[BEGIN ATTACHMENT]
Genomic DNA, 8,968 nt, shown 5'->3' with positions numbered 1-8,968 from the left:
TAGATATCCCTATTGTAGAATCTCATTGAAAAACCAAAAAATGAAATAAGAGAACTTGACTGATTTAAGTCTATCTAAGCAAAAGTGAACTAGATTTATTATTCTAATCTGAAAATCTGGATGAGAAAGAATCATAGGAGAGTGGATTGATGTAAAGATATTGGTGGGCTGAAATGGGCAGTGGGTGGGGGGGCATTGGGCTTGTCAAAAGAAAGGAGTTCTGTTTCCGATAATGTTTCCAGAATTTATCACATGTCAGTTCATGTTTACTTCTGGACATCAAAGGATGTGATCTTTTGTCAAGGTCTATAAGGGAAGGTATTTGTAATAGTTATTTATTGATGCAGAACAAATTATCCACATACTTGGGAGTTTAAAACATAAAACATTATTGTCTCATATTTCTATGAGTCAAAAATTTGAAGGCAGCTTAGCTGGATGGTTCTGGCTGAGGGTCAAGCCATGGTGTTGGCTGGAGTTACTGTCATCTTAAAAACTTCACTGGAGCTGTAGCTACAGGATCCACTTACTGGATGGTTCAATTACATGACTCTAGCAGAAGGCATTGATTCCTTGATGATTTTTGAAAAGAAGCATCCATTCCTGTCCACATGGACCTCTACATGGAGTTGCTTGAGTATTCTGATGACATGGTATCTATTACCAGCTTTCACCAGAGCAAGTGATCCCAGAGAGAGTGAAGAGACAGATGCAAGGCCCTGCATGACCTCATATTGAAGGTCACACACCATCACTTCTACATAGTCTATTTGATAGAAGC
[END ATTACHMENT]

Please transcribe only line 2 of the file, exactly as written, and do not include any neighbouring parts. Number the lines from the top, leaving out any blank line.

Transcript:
TAGATATCCCTATTGTAGAATCTCATTGAAAAACCAAAAAATGAAATAAGAGAACTTGACTGATTTAAGTCTATCTAAGCAAAAGTGAACTAGATTTATTATTCTAATCTGAAAATCTGGATGAGAAAGAATCATAGGAGAGTGGATTGATGTAAAGATATTGGTGGGCTGAAATGGGCAGTGGGTGGGGGGGCATTGGGCTTGTCAAAAGAAAGGAGTTCTGTTTCCGATAATGTTTCCAGAATTTATCACATGTCAGTTCATGTTTACTTCTGGACATCAAAGGATGTGATCTTTTGTCAAGGTCTATAAGGGAAGGTATTTGTAATAGTTATTTATTGATGCAGAACAAATTATCCACATACTTGGGAGTTTAAAACATAAAACATTATTGTCTCATATTTCTATGAGTCAAAAATTTGAAGGCAGCTTAGCTGGATGGTTCTGGCTGAGGGTCAAGCCATGGTGTTGGCTGGAGTTACTGTCATCTTAAAAACTTCACTGGAGCTGTAGCTACAGGATCCACTTACTGGATGGTTCAATTACATGACTCTAGCAGAAGGCATTGATTCCTTGATGATTTTTGAAAAGAAGCATCCATTCCTGTCCACATGGACCTCTACATGGAGTTGCTTGAGTATTCTGATGACATGGTATCTATTACCAGCTTTCACCAGAGCAAGTGATCCCAGAGAGAGTGAAGAGACAGATGCAAGGCCCTGCATGACCTCATATTGAAGGTCACACACCATCACTTCTACATAGTCTATTTGATAGAAGC